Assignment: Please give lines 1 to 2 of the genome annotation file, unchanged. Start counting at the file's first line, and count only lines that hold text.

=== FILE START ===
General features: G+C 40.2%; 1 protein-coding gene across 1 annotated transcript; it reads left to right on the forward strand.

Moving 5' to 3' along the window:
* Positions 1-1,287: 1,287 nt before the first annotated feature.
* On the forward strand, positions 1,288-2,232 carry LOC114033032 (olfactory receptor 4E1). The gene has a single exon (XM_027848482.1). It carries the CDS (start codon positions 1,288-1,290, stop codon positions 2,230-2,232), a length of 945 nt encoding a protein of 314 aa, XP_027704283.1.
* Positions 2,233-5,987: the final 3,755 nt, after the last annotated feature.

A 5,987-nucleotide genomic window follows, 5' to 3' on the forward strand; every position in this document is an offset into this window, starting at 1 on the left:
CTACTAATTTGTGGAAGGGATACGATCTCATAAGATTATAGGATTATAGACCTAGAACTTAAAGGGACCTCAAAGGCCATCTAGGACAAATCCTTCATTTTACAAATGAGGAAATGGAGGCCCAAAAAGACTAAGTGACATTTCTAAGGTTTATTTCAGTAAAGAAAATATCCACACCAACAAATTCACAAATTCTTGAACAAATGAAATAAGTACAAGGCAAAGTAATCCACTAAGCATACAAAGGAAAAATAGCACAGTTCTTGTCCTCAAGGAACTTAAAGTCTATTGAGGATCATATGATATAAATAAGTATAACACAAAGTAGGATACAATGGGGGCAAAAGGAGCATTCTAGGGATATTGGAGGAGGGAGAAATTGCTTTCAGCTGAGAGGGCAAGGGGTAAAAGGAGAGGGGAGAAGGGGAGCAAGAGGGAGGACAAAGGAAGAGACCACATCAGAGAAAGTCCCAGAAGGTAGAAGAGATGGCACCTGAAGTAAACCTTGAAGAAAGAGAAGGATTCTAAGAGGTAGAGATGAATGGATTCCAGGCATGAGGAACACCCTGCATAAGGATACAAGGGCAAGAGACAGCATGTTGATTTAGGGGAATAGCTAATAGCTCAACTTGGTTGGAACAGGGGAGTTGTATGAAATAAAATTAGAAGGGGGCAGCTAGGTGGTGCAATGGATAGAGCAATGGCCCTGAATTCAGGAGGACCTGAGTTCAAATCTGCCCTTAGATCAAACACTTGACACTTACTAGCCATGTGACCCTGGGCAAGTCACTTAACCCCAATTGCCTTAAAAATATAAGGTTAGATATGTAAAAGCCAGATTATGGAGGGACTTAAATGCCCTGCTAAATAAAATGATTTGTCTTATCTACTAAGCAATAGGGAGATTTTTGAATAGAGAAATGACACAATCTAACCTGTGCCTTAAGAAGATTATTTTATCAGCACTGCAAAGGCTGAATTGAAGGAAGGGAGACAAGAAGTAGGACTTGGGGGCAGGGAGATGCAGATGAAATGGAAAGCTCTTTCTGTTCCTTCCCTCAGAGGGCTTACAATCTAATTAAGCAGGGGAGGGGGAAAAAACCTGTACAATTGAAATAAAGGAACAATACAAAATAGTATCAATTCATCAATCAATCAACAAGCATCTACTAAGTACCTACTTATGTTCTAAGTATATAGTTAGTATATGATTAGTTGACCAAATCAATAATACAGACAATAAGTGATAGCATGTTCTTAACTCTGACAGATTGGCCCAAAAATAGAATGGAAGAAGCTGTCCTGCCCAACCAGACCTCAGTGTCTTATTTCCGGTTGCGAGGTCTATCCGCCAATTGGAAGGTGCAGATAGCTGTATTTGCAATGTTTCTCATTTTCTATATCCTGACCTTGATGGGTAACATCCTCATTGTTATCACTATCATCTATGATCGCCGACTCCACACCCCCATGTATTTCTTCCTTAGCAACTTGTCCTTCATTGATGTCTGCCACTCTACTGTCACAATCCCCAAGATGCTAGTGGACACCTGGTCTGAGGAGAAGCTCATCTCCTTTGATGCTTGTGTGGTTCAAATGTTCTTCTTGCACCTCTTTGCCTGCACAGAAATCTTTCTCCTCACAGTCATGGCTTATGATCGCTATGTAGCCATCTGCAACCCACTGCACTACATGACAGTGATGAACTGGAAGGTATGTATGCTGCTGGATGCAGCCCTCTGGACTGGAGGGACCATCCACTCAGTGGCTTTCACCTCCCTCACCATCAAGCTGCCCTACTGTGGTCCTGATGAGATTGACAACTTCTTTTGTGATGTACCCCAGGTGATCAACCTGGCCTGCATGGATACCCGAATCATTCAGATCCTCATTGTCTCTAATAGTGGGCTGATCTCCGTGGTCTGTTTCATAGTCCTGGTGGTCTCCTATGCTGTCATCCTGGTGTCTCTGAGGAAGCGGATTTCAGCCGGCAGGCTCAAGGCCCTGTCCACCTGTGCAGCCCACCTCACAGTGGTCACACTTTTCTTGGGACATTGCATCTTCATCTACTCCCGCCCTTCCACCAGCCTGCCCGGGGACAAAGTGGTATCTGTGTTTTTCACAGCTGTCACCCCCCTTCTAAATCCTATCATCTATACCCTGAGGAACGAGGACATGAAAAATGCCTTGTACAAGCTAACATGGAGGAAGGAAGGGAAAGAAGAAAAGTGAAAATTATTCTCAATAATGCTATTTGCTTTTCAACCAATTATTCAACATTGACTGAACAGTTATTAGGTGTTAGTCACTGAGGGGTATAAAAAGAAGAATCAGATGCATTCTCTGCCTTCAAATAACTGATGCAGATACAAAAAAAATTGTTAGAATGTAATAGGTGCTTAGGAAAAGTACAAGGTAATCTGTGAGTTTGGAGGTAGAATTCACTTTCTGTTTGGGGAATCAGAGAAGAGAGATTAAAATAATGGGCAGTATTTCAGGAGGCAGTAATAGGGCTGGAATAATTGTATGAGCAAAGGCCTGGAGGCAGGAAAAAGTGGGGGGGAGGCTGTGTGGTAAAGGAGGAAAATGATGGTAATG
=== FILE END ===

General features: G+C 40.2%; 1 protein-coding gene across 1 annotated transcript; it reads left to right on the forward strand.

Moving 5' to 3' along the window: